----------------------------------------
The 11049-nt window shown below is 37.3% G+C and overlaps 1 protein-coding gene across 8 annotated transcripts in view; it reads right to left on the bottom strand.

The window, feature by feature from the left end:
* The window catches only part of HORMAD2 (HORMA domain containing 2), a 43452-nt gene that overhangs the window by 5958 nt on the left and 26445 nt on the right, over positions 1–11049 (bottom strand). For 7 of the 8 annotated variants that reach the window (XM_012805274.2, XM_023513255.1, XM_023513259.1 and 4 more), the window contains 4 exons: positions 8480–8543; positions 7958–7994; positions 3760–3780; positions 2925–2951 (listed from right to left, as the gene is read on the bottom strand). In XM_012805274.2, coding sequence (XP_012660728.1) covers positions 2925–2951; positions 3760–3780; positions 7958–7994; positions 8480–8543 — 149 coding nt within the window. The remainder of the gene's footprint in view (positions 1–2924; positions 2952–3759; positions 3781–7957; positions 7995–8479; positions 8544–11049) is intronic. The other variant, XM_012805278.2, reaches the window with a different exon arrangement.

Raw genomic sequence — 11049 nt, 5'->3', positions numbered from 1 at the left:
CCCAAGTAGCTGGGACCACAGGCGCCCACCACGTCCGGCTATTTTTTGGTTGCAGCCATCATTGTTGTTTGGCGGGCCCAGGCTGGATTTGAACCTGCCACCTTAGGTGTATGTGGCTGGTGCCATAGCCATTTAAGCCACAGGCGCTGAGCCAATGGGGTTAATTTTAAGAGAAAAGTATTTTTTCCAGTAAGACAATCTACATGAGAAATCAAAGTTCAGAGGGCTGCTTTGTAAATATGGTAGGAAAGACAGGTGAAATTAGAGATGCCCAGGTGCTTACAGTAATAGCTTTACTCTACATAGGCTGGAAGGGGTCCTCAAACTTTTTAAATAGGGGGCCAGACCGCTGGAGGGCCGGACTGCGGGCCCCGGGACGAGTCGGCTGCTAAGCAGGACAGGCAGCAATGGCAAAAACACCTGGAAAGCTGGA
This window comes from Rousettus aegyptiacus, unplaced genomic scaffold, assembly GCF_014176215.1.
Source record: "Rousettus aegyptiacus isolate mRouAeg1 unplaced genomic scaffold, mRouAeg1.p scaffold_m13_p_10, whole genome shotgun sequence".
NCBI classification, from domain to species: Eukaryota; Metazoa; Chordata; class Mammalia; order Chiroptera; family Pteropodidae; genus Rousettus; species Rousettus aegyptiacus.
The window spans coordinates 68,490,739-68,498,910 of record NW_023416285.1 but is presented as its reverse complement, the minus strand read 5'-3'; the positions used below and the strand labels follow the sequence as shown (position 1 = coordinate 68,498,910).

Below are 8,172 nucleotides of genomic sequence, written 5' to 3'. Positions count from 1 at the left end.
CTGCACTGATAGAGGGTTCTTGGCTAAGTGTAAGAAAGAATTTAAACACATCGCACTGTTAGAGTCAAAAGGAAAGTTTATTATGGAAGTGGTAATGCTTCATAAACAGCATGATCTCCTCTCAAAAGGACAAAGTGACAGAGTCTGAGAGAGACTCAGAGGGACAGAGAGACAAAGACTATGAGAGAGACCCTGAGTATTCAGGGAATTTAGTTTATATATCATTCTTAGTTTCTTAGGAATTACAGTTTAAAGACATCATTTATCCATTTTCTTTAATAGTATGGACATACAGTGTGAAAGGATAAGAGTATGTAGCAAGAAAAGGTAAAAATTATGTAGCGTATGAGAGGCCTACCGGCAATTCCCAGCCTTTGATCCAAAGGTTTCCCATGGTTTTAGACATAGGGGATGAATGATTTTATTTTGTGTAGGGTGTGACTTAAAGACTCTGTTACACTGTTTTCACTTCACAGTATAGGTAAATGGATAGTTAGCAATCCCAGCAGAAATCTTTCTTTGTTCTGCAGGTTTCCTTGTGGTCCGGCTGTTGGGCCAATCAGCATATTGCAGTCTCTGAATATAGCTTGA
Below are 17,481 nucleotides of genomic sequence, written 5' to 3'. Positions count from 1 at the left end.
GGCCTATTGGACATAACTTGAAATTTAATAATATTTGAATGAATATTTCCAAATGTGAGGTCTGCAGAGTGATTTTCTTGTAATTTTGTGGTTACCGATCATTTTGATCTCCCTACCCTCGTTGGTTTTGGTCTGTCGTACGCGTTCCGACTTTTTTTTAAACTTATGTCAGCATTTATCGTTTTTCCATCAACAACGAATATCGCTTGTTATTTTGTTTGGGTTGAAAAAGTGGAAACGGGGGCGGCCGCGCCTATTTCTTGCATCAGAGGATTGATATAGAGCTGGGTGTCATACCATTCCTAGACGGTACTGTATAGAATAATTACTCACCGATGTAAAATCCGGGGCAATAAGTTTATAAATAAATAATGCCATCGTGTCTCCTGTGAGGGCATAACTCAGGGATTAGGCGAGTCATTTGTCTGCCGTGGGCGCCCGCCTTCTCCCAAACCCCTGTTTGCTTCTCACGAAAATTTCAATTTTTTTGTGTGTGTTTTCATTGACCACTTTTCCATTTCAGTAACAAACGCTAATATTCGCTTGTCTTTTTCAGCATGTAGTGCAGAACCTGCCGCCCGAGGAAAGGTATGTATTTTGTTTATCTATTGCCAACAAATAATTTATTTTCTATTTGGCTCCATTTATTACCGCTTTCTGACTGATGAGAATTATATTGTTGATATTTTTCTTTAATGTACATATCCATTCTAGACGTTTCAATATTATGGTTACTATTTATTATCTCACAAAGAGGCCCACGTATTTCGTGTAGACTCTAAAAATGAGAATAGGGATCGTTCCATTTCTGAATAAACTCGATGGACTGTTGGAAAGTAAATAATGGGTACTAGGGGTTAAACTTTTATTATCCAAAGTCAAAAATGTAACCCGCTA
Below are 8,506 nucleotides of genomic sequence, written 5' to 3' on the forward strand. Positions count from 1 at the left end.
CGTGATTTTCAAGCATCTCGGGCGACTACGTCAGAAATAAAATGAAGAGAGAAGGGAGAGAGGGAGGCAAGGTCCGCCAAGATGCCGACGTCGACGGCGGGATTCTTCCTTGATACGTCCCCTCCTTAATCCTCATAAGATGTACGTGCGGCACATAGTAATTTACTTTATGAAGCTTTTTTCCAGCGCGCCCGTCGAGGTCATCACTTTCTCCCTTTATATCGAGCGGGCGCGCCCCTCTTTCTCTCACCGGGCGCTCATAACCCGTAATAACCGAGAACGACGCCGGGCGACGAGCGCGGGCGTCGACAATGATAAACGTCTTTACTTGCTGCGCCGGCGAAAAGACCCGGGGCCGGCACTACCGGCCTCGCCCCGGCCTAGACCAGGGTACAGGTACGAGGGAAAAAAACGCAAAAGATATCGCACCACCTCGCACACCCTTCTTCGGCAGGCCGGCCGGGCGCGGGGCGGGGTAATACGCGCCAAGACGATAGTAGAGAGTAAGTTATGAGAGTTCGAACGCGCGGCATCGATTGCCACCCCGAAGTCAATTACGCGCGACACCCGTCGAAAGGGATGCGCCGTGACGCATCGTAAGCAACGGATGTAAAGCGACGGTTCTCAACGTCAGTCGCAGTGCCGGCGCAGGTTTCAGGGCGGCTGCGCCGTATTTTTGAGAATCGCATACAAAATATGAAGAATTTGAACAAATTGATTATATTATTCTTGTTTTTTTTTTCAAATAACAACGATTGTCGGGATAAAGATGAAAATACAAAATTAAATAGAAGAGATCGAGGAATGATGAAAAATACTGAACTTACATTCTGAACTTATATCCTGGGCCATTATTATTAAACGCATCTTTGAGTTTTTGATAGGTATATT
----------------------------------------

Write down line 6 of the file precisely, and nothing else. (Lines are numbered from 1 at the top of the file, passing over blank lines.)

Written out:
This window comes from Rousettus aegyptiacus, unplaced genomic scaffold, assembly GCF_014176215.1.